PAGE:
By the observation and analysis of the internally captured defect records, the following defects were randomly placed in the control set:
  • Missing welding component;
  • Component welded in the incorrect position;
  • Nut welded from the opposite side;
  • Missing weld;
  • Incorrectly spaced welds.
In the whole set of 25 products, 20 pieces were completely correct (80%) and 5 pieces (20%) had one of the above errors. The same proportion of random distribution of errors also occurred in the second set of control products.
All probands performed the control experiment in two scenarios. In one of them, they inspected the control set using the proposed AR approach and the developed AR software, and in the other they inspected the second control set using the traditional paper-based approach.

3.4. Procedure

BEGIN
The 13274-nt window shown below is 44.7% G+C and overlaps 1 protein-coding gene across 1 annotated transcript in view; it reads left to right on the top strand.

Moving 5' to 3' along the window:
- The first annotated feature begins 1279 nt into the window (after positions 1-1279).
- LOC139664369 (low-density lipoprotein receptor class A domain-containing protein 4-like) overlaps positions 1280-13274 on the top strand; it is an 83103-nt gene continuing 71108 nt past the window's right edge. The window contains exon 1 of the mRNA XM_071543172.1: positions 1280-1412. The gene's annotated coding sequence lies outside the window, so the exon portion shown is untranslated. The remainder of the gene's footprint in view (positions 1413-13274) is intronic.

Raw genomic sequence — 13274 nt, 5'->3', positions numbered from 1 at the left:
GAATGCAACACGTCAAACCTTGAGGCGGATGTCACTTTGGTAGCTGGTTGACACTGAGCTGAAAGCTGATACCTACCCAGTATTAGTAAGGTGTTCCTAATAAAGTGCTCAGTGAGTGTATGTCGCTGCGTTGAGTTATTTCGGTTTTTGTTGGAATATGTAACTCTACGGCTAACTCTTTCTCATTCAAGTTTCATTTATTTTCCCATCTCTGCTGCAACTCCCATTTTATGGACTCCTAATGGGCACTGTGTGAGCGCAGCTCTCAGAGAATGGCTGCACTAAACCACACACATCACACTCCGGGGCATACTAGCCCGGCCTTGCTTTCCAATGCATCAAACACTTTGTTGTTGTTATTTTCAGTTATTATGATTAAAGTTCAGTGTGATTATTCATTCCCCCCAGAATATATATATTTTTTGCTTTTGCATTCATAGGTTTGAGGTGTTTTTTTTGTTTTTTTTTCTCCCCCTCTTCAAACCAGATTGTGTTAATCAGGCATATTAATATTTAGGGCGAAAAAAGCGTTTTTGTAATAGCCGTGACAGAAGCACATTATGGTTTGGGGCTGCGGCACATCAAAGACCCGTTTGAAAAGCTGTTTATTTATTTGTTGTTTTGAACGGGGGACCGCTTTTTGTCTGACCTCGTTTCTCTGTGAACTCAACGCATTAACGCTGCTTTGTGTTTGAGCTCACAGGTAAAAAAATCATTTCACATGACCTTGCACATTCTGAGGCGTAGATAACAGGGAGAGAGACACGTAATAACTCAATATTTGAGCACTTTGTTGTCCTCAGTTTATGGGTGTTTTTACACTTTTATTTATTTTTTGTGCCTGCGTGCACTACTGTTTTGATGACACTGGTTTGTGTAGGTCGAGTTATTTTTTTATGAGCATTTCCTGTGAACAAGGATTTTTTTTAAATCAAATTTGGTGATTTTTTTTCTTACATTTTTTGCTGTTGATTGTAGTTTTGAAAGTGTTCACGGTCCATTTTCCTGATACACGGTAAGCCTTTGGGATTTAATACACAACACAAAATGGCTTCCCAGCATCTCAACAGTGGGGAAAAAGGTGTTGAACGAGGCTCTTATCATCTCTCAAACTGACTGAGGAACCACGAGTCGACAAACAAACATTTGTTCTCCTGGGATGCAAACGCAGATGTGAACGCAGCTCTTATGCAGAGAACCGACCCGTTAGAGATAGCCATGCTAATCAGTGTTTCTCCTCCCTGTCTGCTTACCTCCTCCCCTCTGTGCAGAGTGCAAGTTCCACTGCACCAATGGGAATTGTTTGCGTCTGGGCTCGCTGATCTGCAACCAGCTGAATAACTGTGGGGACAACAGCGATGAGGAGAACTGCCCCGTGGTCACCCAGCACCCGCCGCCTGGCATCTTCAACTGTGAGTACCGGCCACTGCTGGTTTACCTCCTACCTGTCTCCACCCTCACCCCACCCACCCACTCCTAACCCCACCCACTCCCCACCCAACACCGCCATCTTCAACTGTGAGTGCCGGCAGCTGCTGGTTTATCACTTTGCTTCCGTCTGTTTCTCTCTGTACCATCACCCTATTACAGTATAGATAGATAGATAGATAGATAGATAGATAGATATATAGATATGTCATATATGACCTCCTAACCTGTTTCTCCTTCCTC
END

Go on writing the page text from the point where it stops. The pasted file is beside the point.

The first variant tested in the experiment was a conventional approach to weldment inspection. In this approach, the inspector relied only on printed inspection documents and performed the inspection in a situation of zero automation. After handing the product to the inspector, the inspector started the identification process. Once the product had been identified, a quality check of the product was performed using technical documentation and control plans. First, the inspector needed to interpret the specifications and quality characteristics prescribed by the designers or technologists. After interpreting these requirements, the quality of the part was compared with the prescribed standards from the technical documentation, and conformity or deviation was assessed. In case of conformity, the part was released for further operations. If a deviation was found, it was returned for repair. The results of this process were recorded in a printed checklist.